In this occasional series, we talk with people and companies breaking new ground in construction.
The state of Maine is a hot spot for the Passive House movement.
One such company contributing to that trend is GO Logic, based in Belfast, ME. The design-build firm, which built the first Passive House in the state, was founded in 2008 by the duo of architect Matthew O’Malia and carpenter and building-energy analyst Alan Gibson. Its goal is to bring Passive House into the mainstream construction industry.
They’re not alone. Offsite panelized builder Ecocor and design-build company Maine Passive House, along with many others, are also located in the state and specialize in bringing this form of low-energy construction to Maine and beyond.
Construction Dive spoke with O’Malia about how his company is going design-first into sustainability discussions, their new prefab business and how they’re developing new building materials and assemblies to help push Passive House forward.
This interview has been edited and condensed.
What was your mindset starting the business?
O'MALIA: The questions then were: What is our value statement? What are we building to? What is the metric? I’d gone to a conference and seen [Passive House movement leader] Katrin Klingenberg present. At first, I was like, ‘That’s crazy. How could that make sense?’ It felt so overdone. But we looked and it and said, ‘Look, it’s physics, it’s well-engineered, it’s completely thought-through. For us to discount all of that would be silly, so let’s take it on.’
How did your project work evolve?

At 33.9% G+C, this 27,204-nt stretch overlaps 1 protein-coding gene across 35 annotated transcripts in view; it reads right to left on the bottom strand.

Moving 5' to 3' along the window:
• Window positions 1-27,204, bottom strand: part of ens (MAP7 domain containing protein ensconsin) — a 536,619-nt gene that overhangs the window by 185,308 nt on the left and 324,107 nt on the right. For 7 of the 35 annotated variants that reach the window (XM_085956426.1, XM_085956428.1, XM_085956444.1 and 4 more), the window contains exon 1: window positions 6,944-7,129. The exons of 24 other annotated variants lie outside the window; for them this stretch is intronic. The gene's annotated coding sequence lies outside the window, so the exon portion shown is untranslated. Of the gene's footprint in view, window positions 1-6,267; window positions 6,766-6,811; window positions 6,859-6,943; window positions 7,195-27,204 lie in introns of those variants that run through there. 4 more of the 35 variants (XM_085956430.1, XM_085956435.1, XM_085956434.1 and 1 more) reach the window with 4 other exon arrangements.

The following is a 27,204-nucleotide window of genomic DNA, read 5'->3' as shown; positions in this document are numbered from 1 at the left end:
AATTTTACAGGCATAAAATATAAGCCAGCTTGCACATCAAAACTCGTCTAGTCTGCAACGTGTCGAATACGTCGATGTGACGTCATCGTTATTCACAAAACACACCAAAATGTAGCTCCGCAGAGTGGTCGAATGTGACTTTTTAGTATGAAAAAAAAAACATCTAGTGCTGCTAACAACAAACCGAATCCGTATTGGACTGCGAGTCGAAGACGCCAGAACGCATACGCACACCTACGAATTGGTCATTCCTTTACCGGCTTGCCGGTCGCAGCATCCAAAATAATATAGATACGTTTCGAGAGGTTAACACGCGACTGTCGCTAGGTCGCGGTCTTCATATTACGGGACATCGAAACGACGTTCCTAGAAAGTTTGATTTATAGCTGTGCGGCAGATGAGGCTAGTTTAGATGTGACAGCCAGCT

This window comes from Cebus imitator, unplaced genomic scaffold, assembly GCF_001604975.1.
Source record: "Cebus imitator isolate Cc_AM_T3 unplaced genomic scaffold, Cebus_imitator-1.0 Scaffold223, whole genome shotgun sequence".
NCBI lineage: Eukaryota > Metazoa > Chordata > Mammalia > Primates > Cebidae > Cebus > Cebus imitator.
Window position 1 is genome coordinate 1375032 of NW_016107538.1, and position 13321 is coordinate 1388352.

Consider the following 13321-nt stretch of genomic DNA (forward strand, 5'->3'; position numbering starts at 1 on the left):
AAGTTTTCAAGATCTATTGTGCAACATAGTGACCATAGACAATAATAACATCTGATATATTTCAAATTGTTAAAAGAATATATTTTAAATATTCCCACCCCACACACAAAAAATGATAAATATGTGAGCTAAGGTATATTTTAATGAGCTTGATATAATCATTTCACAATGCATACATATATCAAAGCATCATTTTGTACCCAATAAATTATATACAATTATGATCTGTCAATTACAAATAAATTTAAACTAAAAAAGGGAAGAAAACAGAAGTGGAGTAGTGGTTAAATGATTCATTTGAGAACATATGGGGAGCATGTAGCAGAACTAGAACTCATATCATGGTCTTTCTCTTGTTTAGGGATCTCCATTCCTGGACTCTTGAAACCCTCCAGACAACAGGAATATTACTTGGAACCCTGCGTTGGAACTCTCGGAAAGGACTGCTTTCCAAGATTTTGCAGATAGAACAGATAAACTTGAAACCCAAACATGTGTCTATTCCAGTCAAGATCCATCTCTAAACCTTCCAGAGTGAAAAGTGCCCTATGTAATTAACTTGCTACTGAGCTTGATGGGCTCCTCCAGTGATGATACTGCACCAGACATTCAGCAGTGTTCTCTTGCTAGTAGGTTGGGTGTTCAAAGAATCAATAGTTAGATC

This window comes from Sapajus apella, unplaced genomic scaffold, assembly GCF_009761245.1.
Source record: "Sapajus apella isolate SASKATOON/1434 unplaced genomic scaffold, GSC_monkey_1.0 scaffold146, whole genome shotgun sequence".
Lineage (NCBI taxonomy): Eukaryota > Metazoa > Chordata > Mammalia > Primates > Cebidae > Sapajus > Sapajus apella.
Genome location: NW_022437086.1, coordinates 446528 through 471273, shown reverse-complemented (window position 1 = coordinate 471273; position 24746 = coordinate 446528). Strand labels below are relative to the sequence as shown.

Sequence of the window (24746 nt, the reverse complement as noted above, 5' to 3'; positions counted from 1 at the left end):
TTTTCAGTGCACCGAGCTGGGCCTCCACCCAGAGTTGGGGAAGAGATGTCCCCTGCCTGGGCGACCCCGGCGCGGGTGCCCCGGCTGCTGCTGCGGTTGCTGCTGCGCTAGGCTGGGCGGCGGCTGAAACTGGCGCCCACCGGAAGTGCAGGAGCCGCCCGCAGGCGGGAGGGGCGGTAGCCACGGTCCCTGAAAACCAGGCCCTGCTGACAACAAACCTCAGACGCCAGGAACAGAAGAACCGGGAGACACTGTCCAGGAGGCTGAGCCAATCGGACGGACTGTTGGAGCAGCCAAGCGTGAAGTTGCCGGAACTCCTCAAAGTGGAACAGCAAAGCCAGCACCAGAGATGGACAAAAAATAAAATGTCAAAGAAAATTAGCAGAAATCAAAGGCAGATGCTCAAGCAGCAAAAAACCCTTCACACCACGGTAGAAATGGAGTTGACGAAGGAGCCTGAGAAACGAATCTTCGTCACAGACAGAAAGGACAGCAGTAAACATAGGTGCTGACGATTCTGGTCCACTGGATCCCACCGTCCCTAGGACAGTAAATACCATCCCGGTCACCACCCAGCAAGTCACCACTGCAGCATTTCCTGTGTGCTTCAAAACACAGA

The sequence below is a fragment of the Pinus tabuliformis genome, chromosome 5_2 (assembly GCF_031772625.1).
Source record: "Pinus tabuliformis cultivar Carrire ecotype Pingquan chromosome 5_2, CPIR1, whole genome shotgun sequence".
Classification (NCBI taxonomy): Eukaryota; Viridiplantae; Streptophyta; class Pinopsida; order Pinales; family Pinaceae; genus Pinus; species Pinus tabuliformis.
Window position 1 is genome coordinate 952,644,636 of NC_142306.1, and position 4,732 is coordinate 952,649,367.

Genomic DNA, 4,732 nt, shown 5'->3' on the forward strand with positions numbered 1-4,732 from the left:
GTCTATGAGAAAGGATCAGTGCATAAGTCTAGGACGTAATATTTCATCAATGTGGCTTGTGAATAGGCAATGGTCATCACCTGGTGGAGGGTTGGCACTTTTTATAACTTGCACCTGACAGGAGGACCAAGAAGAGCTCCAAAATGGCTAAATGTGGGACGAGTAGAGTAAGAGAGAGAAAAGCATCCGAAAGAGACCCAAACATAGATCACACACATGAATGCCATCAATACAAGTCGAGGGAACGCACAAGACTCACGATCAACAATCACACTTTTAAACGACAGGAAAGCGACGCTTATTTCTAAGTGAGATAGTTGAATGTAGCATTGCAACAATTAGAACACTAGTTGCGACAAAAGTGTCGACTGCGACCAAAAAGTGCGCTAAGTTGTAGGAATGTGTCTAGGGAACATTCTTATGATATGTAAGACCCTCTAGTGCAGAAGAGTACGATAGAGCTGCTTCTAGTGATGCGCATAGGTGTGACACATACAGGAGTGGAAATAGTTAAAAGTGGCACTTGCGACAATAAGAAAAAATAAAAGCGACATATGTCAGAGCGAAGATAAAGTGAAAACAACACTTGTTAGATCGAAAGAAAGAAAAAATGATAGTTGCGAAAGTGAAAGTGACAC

O'MALIA: We got funding to do a spec house, the GO Home, which we started in 2008 and finished in 2009-ish. It was certified as a Passive House — the first in Maine and [one of the first] in the U.S. What we learned was Passive House was very doable, and it's a much-improved building for comfort, not to mention energy performance, in a cold climate. That was gratifying. We moved our office into that project, so we were living it. We didn't need to talk anybody into anything because they could visit it. It was a good way for us to get going.
Was cost a major factor at that early stage of low-energy design?
O'MALIA: Because the economy had crashed and subcontractors were doing anything for work, our numbers were quite competitive. We were in the $150 per square foot range, which is a feat we have not replicated [for most projects] since. We did a lot of promotion on the first house. But the big launch point, in terms of scale, was the Belfast Cohousing and Ecovillage (top image). For that project, a bunch of potential buyers came together to buy land and self-develop what was basically several single-family homes clustered together. It was completed in 2014. That got us to scale and gave us more flexibility in drawing up some different things and hiring staff.
Was there ever a point that you had to do more promotion to convert people to Passive House in order to grow the business?
O'MALIA: It’s always been this very fluid thing. Sustainability was what we did, and then the design piece started to develop a life of its own. That informed our modern-day stance on the whole thing. We don’t talk about Passive House that much. This is just what we do.
The profession has allowed itself to get comfortable with advocating that responsibility to others, to tell them what's the right thing to do. We're solving today's problem, yes, but we're building for the future. The moment we don't continually embrace that challenge is the moment we're going to make poor decisions.
What was the perception of Passive House when you were starting out?
O'MALIA: In the beginning there was vitriol, there was some serious anger about high-performance.